August 2018 — Some of Yasmine Dakhama’s pre-medical school experiences include typical choices: shadowing a geriatrician, volunteering to work with children in a pediatric ward, and performing clinical and bench research.
But she pursued less obvious options, too, such as developing English curriculum for the children of immigrants, in Torcy, France, a suburb east of Paris. Dakhama, whose family is from Morocco and immigrated to Canada, then the United States, is a fluent speaker of Arabic and French.
She also volunteered for several years with the Cherry Creek Diversity Conference, beginning when she was a sophomore in Overland High School in Aurora. Recalling her family’s experience dealing with stereotypes after 9/11, Dakhama compares her family’s immigration experience to “a particle in the ocean, going wherever the water is taking us,” she says moving her hands in wavelike motions.
The field of psychology was her first interest while at the University of Colorado Denver.
“I found myself gravitating towards tutoring students after I took a course in behavioral biology,” she said. “The course focused on neuroanatomy, neurotransmitters, and the inner workings of the mind, but it also invoked many philosophical questions; I fell in love with it.”
Considering a medical career, Dakhama joined a clinical research team that was studying the use of steroids on women with a high risk of premature labor to see if the drugs would help the respiratory system of their newborns. Dakhama learned about the emotional and moral side of clinical research as she watched researchers wrestle with wording of the consent form “at such a delicate time in a woman’s life.”
Dakhama’s bench research experience was in a neuroscience lab, where she appreciated the “beauty of strictly following protocol and the mundanity of bench research,” performed in a manner that she found artistic and full of creativity.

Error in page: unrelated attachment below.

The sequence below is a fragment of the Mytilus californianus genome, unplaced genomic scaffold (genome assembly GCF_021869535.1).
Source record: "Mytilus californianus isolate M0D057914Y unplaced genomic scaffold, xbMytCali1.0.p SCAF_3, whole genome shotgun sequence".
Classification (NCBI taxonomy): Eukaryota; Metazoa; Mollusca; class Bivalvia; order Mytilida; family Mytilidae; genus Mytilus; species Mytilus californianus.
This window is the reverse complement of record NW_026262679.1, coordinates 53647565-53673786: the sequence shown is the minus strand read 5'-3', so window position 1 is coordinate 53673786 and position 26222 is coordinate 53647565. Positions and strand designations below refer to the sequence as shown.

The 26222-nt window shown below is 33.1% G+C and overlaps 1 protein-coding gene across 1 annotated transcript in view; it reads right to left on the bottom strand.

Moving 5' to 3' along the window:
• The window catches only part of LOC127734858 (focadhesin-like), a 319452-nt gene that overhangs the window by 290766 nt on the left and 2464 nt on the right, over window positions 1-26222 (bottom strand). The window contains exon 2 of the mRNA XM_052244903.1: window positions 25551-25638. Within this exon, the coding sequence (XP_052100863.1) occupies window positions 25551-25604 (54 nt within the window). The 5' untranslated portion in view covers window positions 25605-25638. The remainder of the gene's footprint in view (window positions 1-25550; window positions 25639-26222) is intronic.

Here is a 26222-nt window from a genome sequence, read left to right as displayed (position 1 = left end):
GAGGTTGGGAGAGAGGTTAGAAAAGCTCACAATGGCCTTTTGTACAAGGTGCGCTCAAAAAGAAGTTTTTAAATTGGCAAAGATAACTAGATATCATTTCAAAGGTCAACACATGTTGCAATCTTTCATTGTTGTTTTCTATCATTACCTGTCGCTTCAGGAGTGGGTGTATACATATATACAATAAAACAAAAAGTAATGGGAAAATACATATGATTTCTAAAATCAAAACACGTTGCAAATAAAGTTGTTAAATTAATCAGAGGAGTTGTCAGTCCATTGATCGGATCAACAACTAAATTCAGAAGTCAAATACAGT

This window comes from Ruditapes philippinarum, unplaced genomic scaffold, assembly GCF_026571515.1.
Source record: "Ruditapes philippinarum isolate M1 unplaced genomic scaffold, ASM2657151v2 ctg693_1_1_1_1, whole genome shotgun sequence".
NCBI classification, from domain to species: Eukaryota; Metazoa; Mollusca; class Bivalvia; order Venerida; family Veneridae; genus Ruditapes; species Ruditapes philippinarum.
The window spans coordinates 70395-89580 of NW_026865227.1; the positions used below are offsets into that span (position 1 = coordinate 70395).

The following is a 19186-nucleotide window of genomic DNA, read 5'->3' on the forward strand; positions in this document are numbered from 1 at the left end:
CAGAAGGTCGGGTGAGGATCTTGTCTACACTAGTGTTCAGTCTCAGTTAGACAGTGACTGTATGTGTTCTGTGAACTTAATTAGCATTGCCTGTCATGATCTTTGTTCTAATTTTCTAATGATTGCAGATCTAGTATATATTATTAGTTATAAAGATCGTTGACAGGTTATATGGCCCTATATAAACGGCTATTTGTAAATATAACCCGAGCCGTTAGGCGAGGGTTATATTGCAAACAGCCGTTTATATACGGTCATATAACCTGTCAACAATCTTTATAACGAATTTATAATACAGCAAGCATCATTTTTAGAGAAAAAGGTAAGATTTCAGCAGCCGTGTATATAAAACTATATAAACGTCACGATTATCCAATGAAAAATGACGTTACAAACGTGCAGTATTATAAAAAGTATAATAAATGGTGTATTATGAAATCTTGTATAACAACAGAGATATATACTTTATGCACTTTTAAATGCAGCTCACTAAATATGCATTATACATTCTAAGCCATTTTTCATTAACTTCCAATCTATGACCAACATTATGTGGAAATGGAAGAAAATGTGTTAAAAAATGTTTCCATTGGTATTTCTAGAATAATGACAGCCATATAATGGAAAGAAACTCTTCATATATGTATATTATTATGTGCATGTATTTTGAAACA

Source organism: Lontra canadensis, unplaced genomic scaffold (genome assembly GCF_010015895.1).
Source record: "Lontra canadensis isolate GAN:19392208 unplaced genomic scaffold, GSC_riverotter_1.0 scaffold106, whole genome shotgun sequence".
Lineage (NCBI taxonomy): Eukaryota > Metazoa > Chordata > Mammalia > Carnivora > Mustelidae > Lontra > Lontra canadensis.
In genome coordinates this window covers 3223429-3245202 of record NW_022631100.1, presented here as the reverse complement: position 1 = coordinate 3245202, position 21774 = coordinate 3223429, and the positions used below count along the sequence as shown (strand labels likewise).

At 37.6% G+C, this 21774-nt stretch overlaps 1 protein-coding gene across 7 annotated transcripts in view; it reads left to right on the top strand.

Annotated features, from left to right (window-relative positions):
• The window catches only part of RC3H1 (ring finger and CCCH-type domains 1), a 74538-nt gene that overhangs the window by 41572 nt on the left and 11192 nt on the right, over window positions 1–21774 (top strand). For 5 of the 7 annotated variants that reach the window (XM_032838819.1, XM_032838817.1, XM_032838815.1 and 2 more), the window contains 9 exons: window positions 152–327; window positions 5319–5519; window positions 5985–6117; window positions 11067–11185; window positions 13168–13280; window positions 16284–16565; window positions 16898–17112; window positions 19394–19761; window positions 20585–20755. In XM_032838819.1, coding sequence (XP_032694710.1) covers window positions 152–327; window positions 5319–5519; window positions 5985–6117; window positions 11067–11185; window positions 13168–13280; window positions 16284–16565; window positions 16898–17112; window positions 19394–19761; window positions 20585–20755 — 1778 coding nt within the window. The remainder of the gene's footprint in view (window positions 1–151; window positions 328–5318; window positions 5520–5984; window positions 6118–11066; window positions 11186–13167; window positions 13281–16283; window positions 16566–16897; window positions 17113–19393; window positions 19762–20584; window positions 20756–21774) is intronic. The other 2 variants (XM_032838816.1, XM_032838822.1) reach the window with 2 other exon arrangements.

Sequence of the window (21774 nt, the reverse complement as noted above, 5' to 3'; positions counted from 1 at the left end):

In a senior clinic she shadowed Evelyn Hutt, MD, associate professor of medicine, who interacted with patients “with this really deep recognition that this person has lived a full life, and the habits that they have at this point are relatively ingrained.
“Dr. Hutt compromises with patients without breeching boundaries; she is very thoughtful when it comes to conversations revolving around her patient’s quality of life and social support system.”
Dakhama felt comfortable around older patients because as a little girl she struck up a friendship with a neighbor who had multiple sclerosis. “When my family moved here from Canada we had no relatives in the U.S. Mary became a mentor, and I considered her my best friend, my older sister, my favorite aunt; she was immediately a part of the family.”
Watching her friend Mary’s physical and mental abilities wane, Dakhama became aware of how intertwined medicine, life and art are. The relationship influenced Yasmine’s journey towards trying to understand more about the human condition, psyche and to forge authentic relationships with others.
Volunteering with children at Denver Health was a highlight in her undergraduate years. Her job was simply to play. “I loved that. I felt really fortunate to be with them during a temporary escape from their reality of being in a hospital at such a young age.
“I would leave the hospital internally reconciling various thoughts because I would feel this deep unfairness that exists in life. It can be based on where one is born, what particular war is occuring at that time, or on the various events that unfold within one’s life. However, I suppose it is how we respond (at an individual and social level) to such things that makes the difference.“
Traveling to France to work with the Higher Education Department of the French Ministry of Education was an uncommon pre-medical school experience, but Dakhama says, “a distinction between ‘what is medical’ and ‘what is not’ no longer exists for me; everything we experience in this life is connected and sometimes it is through art, literature or nature that this interconnectedness is better portrayed or felt.”
She enjoyed getting to know and learning with the high school students, whose parents mainly immigrated from Algeria and who were curious about America, particularly politics, education, net neutrality, and gun control.
All these experiences invited reflection, and Dakhama said the broad range gave her the confidence to pursue medicine, despite never having met a female Moroccan physician.
“It took me a little while to appreciate the fact that medicine is going to look very different for each person who enters it. I think for a while I had an idea of what a physician looks like, what it means, and that for me was at times discouraging because I didn’t see myself fitting the mold of a field that I myself had falsely constructed,” Dakhama, 23, said. “When I finally celebrated that medicine looks different for everyone, I looked at my experiences and thought to myself, ‘These parts of my life are going to manifest themselves and intersect in ways I’m not even aware of now.’”
There is not one central theme to her life, but she believes in the journey. “Steve Jobs said you can’t connect the dots looking forward; you can only connect them looking backwards. So, you have to trust that the dots will somehow connect in your future.”